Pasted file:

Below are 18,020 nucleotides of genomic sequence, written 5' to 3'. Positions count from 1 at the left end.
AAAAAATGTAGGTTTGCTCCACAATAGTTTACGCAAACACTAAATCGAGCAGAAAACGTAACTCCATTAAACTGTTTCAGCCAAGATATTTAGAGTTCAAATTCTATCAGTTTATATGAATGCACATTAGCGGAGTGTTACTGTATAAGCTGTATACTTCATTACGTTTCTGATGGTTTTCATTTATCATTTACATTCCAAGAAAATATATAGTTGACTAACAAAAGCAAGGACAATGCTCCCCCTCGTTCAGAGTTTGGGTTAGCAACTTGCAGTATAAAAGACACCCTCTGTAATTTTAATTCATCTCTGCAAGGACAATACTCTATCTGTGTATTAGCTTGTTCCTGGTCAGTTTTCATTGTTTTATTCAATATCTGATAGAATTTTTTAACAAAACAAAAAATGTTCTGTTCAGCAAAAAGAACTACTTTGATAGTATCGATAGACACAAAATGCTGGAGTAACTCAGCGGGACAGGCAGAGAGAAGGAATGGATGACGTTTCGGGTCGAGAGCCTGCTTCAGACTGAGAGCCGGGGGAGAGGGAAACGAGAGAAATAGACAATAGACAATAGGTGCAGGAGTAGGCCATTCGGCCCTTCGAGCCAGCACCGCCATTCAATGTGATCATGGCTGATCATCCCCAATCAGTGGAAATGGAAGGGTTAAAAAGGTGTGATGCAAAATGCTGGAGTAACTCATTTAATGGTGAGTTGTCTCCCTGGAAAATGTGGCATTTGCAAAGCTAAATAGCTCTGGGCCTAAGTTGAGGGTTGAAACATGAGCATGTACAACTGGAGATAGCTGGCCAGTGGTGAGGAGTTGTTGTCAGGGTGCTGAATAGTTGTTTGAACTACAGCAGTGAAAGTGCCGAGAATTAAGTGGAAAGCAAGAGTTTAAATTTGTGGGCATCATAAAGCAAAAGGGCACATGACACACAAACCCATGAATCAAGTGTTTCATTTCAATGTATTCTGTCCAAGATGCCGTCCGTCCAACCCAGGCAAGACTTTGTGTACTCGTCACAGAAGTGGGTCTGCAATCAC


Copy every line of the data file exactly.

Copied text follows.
Below are 18,020 nucleotides of genomic sequence, written 5' to 3'. Positions count from 1 at the left end.
AAAAAATGTAGGTTTGCTCCACAATAGTTTACGCAAACACTAAATCGAGCAGAAAACGTAACTCCATTAAACTGTTTCAGCCAAGATATTTAGAGTTCAAATTCTATCAGTTTATATGAATGCACATTAGCGGAGTGTTACTGTATAAGCTGTATACTTCATTACGTTTCTGATGGTTTTCATTTATCATTTACATTCCAAGAAAATATATAGTTGACTAACAAAAGCAAGGACAATGCTCCCCCTCGTTCAGAGTTTGGGTTAGCAACTTGCAGTATAAAAGACACCCTCTGTAATTTTAATTCATCTCTGCAAGGACAATACTCTATCTGTGTATTAGCTTGTTCCTGGTCAGTTTTCATTGTTTTATTCAATATCTGATAGAATTTTTTAACAAAACAAAAAATGTTCTGTTCAGCAAAAAGAACTACTTTGATAGTATCGATAGACACAAAATGCTGGAGTAACTCAGCGGGACAGGCAGAGAGAAGGAATGGATGACGTTTCGGGTCGAGAGCCTGCTTCAGACTGAGAGCCGGGGGAGAGGGAAACGAGAGAAATAGACAATAGACAATAGGTGCAGGAGTAGGCCATTCGGCCCTTCGAGCCAGCACCGCCATTCAATGTGATCATGGCTGATCATCCCCAATCAGTGGAAATGGAAGGGTTAAAAAGGTGTGATGCAAAATGCTGGAGTAACTCATTTAATGGTGAGTTGTCTCCCTGGAAAATGTGGCATTTGCAAAGCTAAATAGCTCTGGGCCTAAGTTGAGGGTTGAAACATGAGCATGTACAACTGGAGATAGCTGGCCAGTGGTGAGGAGTTGTTGTCAGGGTGCTGAATAGTTGTTTGAACTACAGCAGTGAAAGTGCCGAGAATTAAGTGGAAAGCAAGAGTTTAAATTTGTGGGCATCATAAAGCAAAAGGGCACATGACACACAAACCCATGAATCAAGTGTTTCATTTCAATGTATTCTGTCCAAGATGCCGTCCGTCCAACCCAGGCAAGACTTTGTGTACTCGTCACAGAAGTGGGTCTGCAATCAC